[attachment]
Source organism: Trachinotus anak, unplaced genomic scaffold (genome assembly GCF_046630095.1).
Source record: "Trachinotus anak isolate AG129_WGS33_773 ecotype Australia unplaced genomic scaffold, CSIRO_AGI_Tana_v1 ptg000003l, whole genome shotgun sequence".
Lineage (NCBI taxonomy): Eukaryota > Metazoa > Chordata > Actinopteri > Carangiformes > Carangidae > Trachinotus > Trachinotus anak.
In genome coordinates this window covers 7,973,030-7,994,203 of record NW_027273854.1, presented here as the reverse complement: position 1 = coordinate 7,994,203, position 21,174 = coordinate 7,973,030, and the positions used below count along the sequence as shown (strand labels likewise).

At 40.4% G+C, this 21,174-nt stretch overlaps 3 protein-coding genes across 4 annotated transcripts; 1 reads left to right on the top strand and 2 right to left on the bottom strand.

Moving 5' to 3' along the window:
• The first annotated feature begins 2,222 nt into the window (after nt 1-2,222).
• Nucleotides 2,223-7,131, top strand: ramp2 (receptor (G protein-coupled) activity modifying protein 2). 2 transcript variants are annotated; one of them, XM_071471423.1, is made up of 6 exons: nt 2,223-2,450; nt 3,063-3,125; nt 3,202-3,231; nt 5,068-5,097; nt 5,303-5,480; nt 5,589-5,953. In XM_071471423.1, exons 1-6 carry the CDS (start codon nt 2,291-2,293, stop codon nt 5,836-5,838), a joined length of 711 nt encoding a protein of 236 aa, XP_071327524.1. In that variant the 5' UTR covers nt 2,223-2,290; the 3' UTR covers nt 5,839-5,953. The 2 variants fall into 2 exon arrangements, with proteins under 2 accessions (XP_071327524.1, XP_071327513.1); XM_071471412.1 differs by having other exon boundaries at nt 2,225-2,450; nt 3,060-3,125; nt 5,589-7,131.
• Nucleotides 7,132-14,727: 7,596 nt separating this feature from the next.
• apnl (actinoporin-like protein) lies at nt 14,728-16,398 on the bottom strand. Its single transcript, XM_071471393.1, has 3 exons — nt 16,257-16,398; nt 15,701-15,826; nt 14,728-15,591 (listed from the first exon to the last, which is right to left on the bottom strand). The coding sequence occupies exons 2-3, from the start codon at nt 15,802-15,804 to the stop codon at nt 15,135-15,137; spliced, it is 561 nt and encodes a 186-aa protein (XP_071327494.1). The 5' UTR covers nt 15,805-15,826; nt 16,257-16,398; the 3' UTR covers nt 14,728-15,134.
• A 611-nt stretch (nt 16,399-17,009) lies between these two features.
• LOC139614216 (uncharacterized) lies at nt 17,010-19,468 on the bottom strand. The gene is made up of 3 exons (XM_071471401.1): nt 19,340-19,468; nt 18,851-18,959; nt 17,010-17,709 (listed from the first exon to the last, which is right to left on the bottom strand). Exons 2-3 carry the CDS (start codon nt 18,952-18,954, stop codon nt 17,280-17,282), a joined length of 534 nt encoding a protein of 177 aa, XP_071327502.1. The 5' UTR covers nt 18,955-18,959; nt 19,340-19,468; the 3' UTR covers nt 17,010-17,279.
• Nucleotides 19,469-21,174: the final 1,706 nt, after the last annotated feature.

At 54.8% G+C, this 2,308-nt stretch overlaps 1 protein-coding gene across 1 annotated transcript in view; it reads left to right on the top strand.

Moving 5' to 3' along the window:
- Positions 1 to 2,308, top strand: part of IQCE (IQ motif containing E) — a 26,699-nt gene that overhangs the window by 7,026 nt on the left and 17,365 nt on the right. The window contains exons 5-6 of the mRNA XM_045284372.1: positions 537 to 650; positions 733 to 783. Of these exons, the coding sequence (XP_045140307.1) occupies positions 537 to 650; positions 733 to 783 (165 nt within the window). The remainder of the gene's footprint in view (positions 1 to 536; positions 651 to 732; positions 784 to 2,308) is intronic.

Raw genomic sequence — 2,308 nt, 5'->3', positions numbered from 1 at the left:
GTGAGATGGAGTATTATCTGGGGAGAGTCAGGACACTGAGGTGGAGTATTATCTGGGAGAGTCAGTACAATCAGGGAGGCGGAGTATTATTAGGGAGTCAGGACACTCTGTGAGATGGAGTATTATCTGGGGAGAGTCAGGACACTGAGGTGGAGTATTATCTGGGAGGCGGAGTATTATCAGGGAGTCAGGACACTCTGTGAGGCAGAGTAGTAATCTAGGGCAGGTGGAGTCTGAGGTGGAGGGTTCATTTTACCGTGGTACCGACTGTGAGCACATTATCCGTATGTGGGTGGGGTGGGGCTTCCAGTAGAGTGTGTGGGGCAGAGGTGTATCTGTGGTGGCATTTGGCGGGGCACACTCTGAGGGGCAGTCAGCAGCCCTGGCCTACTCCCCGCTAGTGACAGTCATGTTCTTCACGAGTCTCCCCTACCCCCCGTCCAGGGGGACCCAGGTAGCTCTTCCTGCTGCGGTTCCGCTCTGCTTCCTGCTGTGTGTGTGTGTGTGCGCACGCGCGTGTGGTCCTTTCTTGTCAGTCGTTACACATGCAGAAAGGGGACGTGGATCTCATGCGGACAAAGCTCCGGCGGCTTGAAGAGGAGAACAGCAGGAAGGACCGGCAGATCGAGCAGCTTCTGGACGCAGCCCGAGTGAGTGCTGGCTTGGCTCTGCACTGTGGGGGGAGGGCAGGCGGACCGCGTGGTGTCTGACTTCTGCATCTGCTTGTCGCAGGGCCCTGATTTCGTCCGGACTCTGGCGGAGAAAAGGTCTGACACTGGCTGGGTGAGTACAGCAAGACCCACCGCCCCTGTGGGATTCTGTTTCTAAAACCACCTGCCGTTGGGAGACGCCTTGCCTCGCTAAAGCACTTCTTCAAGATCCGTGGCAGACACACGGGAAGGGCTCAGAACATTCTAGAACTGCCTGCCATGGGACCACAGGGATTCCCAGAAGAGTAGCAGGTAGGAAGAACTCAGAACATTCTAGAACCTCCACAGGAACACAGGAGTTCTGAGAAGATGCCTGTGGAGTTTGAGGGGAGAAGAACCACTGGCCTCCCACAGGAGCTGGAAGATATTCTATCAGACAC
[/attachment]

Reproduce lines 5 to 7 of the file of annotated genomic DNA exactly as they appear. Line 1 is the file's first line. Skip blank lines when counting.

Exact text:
At 40.4% G+C, this 21,174-nt stretch overlaps 3 protein-coding genes across 4 annotated transcripts; 1 reads left to right on the top strand and 2 right to left on the bottom strand.

Moving 5' to 3' along the window:
• The first annotated feature begins 2,222 nt into the window (after nt 1-2,222).